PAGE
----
Tesla at the charging station, image source: Shutterstock

The electric car has a tough job: After decades of praise for diesel engines, one side is reluctant to switch to the latest technology just yet. And the other side is debating their short range as if other cars were ever any different. Honestly, do you need a range of more than several hundred kilometres on a daily basis? Exactly. For most people, an electric car is already the ideal everyday vehicle: quiet, sleek, comfortable and above all, locally emission-free and therefore completely protected from driving bans in city centres. There is still one drawback, though: Most electric cars are simply too expensive, especially the cool Tesla. The good news is that’s going to change soon!

In reality, electric mobility will change the world in ways that we can’t even predict yet. Telecommunications technology did the same in the past. Just like telephones used to be for making calls only, cars are currently only used for driving. In the same way that smartphones have permeated every corner of our daily lives, the electric car of the future will revolutionise mobility. A car will be more than just a vehicle. Instead, they will become a mobility service: smart, digital and connected.

The most exciting prospect in this area is merging the energy industry together with the automotive industry

Intelligent charging technologies create the prerequisites needed to proactively integrate electric cars into the power grid. It’s a simple idea. Energy is needed everywhere people go, and their electric cars are not far away. Since cars are just sitting around for an average of 95% of the day, an electric car’s built-in battery can jump in and act as a temporary energy storage device to balance out fluctuations in the power grid. When the electrical grids are full, the electric cars will charge, absorbing the excess power. When the demand for energy increases, they release electricity. This process can also optimise energy consumption in buildings and residences. When connected intelligently, electric cars can become a service provider for the power grid. Energy won’t be produced in large power plants: instead, it will be generated and consumed locally. This supports the energy transition and means that network operators won't need to add more electrical power lines.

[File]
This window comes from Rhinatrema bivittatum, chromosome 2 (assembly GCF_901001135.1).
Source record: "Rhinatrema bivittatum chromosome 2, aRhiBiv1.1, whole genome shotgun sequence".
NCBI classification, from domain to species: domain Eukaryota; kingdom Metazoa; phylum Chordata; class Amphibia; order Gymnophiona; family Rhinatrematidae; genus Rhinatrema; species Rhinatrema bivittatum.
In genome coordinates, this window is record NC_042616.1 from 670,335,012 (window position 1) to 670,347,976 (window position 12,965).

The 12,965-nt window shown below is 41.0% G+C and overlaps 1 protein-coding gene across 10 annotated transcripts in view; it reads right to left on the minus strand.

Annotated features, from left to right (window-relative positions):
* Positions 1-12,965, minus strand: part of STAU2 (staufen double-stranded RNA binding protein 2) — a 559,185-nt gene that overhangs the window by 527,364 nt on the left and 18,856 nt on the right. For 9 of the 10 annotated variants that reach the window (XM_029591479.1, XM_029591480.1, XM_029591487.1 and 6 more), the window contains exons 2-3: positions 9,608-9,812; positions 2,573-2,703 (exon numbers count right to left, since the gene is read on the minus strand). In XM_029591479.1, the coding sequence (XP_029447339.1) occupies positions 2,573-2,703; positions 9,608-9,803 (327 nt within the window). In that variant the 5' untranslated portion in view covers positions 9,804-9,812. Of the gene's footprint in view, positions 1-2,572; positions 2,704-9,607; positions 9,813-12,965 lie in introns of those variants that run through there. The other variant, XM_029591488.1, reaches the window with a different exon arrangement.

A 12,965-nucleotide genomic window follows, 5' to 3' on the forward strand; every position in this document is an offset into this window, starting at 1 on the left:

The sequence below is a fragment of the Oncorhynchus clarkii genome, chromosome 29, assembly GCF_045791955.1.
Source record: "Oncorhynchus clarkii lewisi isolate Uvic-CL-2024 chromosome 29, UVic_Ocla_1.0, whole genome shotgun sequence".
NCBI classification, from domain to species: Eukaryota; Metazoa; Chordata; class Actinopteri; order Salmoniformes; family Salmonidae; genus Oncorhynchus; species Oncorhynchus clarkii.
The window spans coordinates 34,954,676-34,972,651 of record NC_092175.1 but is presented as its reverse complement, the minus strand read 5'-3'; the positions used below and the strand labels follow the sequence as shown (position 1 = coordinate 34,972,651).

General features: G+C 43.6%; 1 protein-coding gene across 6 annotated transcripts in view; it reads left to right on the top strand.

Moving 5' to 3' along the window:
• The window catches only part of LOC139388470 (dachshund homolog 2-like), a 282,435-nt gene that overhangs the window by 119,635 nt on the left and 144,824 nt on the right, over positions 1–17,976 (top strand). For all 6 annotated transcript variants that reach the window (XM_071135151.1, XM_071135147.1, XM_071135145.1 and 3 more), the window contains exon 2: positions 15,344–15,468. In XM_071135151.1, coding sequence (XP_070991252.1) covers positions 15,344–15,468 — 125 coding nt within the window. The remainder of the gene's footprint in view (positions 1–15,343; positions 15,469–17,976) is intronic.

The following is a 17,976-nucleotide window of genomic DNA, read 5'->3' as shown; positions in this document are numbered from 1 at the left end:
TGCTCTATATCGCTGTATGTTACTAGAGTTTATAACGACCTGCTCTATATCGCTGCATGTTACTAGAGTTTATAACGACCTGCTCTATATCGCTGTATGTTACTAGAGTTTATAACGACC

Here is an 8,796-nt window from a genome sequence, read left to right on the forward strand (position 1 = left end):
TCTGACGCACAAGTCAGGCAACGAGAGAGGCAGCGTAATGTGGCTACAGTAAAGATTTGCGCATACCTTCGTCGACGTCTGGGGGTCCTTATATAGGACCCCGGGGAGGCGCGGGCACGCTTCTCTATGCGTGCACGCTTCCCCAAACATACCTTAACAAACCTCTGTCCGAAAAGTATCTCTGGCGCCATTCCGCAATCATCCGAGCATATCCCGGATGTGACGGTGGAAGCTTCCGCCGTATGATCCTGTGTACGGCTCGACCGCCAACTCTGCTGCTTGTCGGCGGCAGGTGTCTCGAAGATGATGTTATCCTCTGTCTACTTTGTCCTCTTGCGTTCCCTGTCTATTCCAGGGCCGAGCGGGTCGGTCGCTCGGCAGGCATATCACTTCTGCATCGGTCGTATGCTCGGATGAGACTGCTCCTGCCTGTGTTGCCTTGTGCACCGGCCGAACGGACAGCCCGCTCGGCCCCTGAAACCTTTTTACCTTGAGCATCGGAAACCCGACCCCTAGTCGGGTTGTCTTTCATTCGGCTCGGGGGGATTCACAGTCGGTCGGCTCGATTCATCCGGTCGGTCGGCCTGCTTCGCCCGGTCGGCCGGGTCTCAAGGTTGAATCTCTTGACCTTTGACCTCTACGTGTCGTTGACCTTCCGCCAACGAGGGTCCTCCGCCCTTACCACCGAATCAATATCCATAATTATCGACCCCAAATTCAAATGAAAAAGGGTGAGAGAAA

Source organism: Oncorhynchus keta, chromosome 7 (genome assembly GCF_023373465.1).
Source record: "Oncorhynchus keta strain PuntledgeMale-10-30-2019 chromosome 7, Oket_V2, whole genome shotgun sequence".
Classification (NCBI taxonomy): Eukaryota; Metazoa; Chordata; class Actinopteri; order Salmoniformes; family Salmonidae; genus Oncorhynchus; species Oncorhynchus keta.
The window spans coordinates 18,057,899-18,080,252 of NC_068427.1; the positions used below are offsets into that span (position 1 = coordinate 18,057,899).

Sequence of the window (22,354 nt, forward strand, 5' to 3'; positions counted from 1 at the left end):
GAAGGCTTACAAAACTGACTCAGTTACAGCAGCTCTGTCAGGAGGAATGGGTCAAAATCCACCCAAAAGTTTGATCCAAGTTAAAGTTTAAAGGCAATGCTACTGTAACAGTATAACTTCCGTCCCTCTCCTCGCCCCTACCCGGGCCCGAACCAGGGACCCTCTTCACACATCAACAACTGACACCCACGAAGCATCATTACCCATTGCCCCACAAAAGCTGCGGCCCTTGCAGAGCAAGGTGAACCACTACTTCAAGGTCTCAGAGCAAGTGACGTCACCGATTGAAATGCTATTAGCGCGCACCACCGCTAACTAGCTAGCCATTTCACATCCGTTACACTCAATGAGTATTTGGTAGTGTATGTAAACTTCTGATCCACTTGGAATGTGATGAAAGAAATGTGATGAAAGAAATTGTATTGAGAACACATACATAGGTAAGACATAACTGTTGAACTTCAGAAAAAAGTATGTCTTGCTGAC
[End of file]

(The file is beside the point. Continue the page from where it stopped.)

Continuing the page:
By trading in stored energy, an electric car can earn money. A realistic estimate would be up to 2,000 euros of turnover that a car could achieve annually as an energy provider. This means that an electric car could basically pay for itself. And another thing! Nowadays, the battery is the largest cost involved in a vehicle, about 40% of the total cost. Research is further reducing costs by continually improving energy storage performance and making used vehicle batteries useful for other applications. A Tesla in the garage will soon be cheaper than any mid-range petrol model. At some point in the future, only rich people will be able to afford to burn fuel.

A comment of Thomas Raffeiner, CEO and founder of The Mobility House, in ELO magazine.